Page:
Maps are a great way to illustrate an issue, yet they can be fraught with challenges.
Many advocacy and information campaigns use maps to get collaborators involved - reporting on stockouts of medicines, or incidents of violence, for example. Maps are very helpful for outbreaks of disease, or in cases of disaster. Animated maps might help you explore geo-specific trends.
But there are some key questions to consider before you start - like getting access to an accurate map and how much it will cost. There are plenty of disputed borders in the world and tracking those takes time and money, so map owners typically want to be paid. Free maps might carry branding or other limitations, though there are a bunch of useful free options available.
Once you have a map, you need to consider how to get reliable data and how you will keep the map going. Fundamentally, how does the map fit into your communication?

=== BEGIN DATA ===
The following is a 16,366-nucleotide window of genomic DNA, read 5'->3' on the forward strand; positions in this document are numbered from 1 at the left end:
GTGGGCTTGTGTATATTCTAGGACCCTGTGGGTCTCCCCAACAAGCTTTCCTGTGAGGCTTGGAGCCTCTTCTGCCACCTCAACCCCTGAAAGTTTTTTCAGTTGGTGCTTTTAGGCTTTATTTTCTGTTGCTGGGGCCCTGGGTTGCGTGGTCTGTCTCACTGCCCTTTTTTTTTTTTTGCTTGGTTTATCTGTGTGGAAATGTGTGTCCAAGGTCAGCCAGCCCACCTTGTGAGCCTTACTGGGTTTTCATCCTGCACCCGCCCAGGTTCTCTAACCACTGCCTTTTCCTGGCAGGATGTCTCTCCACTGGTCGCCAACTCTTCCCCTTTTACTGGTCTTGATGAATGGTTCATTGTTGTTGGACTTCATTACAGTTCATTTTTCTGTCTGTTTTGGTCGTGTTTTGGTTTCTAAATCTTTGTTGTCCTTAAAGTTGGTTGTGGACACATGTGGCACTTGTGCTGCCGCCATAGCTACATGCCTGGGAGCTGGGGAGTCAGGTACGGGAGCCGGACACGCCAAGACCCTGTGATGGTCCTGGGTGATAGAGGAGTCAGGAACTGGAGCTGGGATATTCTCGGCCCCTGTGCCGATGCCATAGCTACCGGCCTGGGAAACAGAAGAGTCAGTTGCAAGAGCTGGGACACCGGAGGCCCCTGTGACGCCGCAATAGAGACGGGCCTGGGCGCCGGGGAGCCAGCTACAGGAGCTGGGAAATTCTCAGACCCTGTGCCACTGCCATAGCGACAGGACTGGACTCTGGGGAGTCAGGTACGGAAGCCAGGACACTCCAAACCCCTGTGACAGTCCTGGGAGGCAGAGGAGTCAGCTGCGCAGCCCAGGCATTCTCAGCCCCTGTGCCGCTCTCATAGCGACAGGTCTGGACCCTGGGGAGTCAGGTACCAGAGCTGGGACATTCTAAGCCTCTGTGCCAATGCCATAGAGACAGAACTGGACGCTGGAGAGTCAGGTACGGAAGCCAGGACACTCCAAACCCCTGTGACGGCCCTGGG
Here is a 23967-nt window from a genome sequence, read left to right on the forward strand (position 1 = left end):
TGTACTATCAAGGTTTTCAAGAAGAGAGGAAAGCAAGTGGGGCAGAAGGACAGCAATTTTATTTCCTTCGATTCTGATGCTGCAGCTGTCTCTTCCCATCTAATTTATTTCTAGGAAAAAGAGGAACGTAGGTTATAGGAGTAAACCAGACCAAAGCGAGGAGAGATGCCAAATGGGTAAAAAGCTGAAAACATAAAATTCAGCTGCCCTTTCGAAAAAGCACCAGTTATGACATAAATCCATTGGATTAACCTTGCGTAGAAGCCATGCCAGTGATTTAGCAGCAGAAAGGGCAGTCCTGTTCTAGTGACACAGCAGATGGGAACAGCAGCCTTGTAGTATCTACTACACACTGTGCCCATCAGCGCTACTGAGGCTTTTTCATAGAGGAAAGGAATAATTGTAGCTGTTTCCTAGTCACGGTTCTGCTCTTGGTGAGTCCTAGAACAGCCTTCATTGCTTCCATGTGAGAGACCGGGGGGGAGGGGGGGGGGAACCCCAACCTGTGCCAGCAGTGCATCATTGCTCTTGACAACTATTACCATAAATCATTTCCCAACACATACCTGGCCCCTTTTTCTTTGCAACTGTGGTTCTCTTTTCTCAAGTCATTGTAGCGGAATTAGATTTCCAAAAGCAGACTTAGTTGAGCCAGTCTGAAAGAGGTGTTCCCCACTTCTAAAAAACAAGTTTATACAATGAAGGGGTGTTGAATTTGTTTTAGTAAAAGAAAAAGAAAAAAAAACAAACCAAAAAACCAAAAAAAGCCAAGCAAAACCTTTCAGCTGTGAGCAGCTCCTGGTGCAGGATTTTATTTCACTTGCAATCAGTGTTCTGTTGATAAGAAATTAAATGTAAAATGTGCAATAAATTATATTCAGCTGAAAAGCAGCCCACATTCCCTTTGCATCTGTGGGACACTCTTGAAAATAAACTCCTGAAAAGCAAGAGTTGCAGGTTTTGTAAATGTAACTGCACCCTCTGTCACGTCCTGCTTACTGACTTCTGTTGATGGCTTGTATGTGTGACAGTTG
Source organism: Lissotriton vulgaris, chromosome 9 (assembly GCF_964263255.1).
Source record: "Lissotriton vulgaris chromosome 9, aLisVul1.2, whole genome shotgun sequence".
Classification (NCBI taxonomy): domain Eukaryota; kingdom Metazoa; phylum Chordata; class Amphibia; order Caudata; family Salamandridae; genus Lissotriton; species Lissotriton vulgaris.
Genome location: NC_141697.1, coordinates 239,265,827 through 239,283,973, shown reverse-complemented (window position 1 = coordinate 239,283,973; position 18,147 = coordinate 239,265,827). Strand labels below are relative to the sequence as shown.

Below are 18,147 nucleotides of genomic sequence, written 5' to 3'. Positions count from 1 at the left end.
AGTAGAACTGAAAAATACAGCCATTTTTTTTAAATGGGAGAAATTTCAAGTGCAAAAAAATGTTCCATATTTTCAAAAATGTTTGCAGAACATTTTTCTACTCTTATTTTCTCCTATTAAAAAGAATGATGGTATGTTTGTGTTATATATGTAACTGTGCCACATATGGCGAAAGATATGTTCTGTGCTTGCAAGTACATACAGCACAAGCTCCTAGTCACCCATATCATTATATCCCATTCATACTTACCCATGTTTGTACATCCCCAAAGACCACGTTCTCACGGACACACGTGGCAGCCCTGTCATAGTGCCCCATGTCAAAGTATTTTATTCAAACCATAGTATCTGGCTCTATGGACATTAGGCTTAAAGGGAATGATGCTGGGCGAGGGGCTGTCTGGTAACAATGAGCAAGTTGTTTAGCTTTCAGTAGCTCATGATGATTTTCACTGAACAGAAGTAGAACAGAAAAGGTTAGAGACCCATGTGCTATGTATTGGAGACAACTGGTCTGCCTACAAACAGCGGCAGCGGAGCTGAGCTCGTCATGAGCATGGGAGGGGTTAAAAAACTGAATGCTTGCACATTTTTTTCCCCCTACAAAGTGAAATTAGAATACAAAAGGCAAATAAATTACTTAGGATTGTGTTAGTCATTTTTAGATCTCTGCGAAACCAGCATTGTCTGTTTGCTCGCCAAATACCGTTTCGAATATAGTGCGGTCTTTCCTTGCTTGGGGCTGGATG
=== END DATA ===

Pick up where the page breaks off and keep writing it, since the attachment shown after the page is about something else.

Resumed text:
In a blog about mapping violence against women, advocacy specialist Dirk Slater of Fabriders explores options including the mapping tools Ushahidi and Crowdmap. Dirk also discusses some key issues that you should consider before spending time and money on your project:
- How can mapping support your campaigns and missions - how will you use it, how will it be maintained?
- Take security very seriously: consider how to get quality data but avoid identifying people where information is sensitive. This inclues verifying the people who provide information.
- Consider the cultural relevance of maps: do your audiences use maps, and how do they read them? Do they expect street map view, or satellite view? Topographical or political?
- Consider how the map will be used. Will it show off your data to good effect? Will it influence people? How does the map connect with your strategy?
See: What I’ve learned about mapping violence